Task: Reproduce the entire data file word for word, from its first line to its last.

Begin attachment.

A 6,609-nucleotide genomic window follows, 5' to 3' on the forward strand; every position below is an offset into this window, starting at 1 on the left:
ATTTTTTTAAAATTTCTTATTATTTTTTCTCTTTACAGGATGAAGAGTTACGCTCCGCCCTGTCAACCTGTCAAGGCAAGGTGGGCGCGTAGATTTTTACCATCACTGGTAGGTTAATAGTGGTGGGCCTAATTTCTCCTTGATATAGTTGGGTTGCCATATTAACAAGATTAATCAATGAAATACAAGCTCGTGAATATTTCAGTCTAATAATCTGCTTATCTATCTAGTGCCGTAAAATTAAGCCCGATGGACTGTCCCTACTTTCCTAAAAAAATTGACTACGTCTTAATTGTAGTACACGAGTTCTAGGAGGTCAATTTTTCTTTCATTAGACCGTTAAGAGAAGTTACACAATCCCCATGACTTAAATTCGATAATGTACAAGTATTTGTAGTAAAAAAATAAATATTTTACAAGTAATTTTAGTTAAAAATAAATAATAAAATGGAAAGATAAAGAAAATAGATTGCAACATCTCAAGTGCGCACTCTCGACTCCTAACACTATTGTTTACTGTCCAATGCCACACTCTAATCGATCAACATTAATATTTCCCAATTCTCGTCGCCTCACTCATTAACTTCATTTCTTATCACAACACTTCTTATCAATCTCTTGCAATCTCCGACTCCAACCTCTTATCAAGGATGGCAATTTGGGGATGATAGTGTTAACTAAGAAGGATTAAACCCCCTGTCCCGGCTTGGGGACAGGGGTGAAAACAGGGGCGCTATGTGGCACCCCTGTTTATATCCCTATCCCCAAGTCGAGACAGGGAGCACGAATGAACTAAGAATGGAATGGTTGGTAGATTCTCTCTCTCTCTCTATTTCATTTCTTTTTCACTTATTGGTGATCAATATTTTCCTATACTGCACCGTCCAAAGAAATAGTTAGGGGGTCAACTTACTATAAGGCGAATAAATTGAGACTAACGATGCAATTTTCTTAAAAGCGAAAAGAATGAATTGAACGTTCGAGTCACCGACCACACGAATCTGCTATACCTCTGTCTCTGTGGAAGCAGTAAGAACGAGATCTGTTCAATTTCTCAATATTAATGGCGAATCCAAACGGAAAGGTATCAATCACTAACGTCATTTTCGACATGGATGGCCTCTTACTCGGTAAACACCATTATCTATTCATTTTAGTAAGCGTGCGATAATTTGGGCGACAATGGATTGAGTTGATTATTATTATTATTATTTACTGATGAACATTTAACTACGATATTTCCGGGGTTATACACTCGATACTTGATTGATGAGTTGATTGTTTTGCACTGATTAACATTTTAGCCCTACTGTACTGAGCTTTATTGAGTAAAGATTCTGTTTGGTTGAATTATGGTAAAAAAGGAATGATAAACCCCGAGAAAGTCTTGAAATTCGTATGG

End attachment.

A 6,609-nucleotide genomic window follows, 5' to 3' on the forward strand; every position below is an offset into this window, starting at 1 on the left:
ATTTTTTTAAAATTTCTTATTATTTTTTCTCTTTACAGGATGAAGAGTTACGCTCCGCCCTGTCAACCTGTCAAGGCAAGGTGGGCGCGTAGATTTTTACCATCACTGGTAGGTTAATAGTGGTGGGCCTAATTTCTCCTTGATATAGTTGGGTTGCCATATTAACAAGATTAATCAATGAAATACAAGCTCGTGAATATTTCAGTCTAATAATCTGCTTATCTATCTAGTGCCGTAAAATTAAGCCCGATGGACTGTCCCTACTTTCCTAAAAAAATTGACTACGTCTTAATTGTAGTACACGAGTTCTAGGAGGTCAATTTTTCTTTCATTAGACCGTTAAGAGAAGTTACACAATCCCCATGACTTAAATTCGATAATGTACAAGTATTTGTAGTAAAAAAATAAATATTTTACAAGTAATTTTAGTTAAAAATAAATAATAAAATGGAAAGATAAAGAAAATAGATTGCAACATCTCAAGTGCGCACTCTCGACTCCTAACACTATTGTTTACTGTCCAATGCCACACTCTAATCGATCAACATTAATATTTCCCAATTCTCGTCGCCTCACTCATTAACTTCATTTCTTATCACAACACTTCTTATCAATCTCTTGCAATCTCCGACTCCAACCTCTTATCAAGGATGGCAATTTGGGGATGATAGTGTTAACTAAGAAGGATTAAACCCCCTGTCCCGGCTTGGGGACAGGGGTGAAAACAGGGGCGCTATGTGGCACCCCTGTTTATATCCCTATCCCCAAGTCGAGACAGGGAGCACGAATGAACTAAGAATGGAATGGTTGGTAGATTCTCTCTCTCTCTCTATTTCATTTCTTTTTCACTTATTGGTGATCAATATTTTCCTATACTGCACCGTCCAAAGAAATAGTTAGGGGGTCAACTTACTATAAGGCGAATAAATTGAGACTAACGATGCAATTTTCTTAAAAGCGAAAAGAATGAATTGAACGTTCGAGTCACCGACCACACGAATCTGCTATACCTCTGTCTCTGTGGAAGCAGTAAGAACGAGATCTGTTCAATTTCTCAATATTAATGGCGAATCCAAACGGAAAGGTATCAATCACTAACGTCATTTTCGACATGGATGGCCTCTTACTCGGTAAACACCATTATCTATTCATTTTAGTAAGCGTGCGATAATTTGGGCGACAATGGATTGAGTTGATTATTATTATTATTATTTACTGATGAACATTTAACTACGATATTTCCGGGGTTATACACTCGATACTTGATTGATGAGTTGATTGTTTTGCACTGATTAACATTTTAGCCCTACTGTACTGAGCTTTATTGAGTAAAGATTCTGTTTGGTTGAATTATGGTAAAAAAGGAATGATAAACCCCGAGAAAGTCTTGAAATTCGTATGG